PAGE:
Tuesday, October 18, 2005

300 words on sanctions and war

I wrote this warning about our rush to war
some 6 months before the U.S. invasion of Iraq

It ends: "A second [war] may just overflow the reservoir
of anger and hatred we've created by our policies." (7)

Before we rush to war with Iraq again, Americans must know what happened in the last war. In 1991, we bombed Iraq's civilian infrastructure to "accelerate the effect of sanctions" knowing it would shut down their water and sewage systems. (1) The UN reported there would soon be "epidemic and famine" and "time was short" to prevent it. We said that "by making life uncomfortable for the Iraqi people we would encourage them to remove President Saddam Hussein." (2) And we waited for this to happen.

We used epidemic and famine as tools of our foreign policy. We did it to cause suffering--and death--to get regime change at low cost. We tried to force the Iraqis to do it. But it was not low cost.

We learned from the New England Journal of Medicine in 1992 what happened: "These results provide strong evidence that the Gulf war and trade sanctions caused a threefold increase in mortality among Iraqi children under five years of age. We estimate that an excess of more that 46,900 children died between January and August 1991." (3)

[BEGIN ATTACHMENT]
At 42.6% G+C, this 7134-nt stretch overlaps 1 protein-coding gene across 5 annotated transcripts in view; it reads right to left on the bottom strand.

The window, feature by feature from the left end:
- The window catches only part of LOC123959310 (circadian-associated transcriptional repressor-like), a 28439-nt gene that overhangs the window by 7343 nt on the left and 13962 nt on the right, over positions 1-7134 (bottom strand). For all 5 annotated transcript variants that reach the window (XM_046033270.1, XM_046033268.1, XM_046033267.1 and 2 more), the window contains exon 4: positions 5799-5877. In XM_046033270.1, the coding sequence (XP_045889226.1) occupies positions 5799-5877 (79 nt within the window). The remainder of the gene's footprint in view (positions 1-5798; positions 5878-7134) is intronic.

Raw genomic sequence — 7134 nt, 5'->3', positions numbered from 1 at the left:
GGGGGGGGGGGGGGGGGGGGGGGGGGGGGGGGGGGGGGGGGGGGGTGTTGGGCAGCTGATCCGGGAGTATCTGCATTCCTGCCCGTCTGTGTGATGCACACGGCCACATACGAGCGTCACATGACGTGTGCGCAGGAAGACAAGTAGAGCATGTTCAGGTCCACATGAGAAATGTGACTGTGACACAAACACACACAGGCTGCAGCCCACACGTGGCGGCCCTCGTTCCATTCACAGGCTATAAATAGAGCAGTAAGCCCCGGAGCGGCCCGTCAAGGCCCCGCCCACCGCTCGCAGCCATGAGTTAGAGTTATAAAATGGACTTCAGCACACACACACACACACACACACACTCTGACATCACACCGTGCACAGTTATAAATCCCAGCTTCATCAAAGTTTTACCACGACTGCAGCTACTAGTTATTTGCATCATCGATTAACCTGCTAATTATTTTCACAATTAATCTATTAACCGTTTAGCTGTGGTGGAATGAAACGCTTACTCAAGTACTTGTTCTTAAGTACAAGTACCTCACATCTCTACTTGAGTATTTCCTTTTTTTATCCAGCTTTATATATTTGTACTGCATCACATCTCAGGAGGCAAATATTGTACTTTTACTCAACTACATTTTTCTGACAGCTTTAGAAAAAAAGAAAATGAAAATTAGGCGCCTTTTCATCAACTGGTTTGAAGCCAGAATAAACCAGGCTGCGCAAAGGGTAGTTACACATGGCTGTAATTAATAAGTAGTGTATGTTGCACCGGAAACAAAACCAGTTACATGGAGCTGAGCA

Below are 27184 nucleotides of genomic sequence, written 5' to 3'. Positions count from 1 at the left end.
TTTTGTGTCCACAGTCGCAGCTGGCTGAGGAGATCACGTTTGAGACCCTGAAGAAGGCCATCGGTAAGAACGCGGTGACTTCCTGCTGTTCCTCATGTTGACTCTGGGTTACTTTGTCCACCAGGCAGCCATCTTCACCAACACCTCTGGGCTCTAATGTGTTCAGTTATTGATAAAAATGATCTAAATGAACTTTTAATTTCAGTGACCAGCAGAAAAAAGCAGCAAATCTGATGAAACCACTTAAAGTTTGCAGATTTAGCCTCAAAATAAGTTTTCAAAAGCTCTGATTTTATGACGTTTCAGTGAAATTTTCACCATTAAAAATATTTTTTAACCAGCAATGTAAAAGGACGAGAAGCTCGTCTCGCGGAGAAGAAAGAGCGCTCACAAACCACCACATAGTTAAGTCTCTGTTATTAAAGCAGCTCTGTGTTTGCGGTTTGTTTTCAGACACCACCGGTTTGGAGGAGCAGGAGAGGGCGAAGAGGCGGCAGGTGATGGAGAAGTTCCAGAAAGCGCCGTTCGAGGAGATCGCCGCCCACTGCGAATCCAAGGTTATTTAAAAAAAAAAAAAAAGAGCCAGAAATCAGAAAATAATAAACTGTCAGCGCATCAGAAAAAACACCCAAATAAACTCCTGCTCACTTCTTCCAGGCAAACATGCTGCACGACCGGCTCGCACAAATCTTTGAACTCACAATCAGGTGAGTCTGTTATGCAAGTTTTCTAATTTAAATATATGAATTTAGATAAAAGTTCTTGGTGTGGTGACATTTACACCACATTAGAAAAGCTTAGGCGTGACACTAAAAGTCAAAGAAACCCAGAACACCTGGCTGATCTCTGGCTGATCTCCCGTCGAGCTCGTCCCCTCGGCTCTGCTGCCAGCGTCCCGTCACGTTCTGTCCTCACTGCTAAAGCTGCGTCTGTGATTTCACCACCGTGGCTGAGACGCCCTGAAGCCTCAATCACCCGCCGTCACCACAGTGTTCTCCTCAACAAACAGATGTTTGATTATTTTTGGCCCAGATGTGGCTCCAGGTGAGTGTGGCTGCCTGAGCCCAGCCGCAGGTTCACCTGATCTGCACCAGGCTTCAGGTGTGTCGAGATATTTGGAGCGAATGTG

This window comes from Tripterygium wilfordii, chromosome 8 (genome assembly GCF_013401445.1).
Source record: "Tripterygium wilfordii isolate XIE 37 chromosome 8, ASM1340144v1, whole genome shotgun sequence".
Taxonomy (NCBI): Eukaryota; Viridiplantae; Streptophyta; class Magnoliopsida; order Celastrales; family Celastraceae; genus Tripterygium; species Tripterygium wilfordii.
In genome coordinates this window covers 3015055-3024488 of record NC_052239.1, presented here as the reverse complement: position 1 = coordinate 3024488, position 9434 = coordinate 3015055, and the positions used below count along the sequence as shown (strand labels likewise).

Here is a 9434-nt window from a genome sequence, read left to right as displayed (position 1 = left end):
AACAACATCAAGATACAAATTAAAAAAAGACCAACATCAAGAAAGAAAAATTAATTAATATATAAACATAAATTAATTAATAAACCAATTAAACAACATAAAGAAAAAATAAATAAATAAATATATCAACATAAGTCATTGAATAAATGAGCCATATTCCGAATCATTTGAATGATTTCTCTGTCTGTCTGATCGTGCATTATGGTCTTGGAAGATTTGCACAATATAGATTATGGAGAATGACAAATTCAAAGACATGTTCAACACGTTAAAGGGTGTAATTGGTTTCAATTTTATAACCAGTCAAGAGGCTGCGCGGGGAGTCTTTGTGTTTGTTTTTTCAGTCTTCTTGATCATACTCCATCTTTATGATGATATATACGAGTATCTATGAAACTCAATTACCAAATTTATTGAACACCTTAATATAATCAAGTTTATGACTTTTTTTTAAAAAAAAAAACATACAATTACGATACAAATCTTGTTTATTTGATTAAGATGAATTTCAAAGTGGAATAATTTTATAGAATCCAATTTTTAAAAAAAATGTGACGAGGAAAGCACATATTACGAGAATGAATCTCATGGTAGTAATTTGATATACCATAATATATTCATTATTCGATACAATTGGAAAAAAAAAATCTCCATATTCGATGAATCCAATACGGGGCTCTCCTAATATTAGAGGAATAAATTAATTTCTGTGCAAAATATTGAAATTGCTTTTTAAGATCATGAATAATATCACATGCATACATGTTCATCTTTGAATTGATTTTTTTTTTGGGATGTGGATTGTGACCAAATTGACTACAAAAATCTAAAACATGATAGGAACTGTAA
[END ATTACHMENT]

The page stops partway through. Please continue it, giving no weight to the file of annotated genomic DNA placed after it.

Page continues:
That report was virtually ignored in this country, so that by 1999 UNICEF had to report on 500,000 excess Iraqi children's deaths. (4)

A World-Trade-Center's worth of Iraqi children continue to die every month. Diarrhea is "the prime killer." (5) Meanwhile we live in a fantasy world of surgical bombing, with few civilian casualties, and the untrue belief that the oil-for-food program could possibly meet Iraq's needs. (6)

But these basic facts are unknown to most Americans. A second Gulf War, done the same way as the first, may just overflow the reservoir of anger and hatred we've created by our policies. No one knows what will happen then. Until we recognize what we've done, we cannot judge what might happen. (7)

Posted originally on August 11, 2002.

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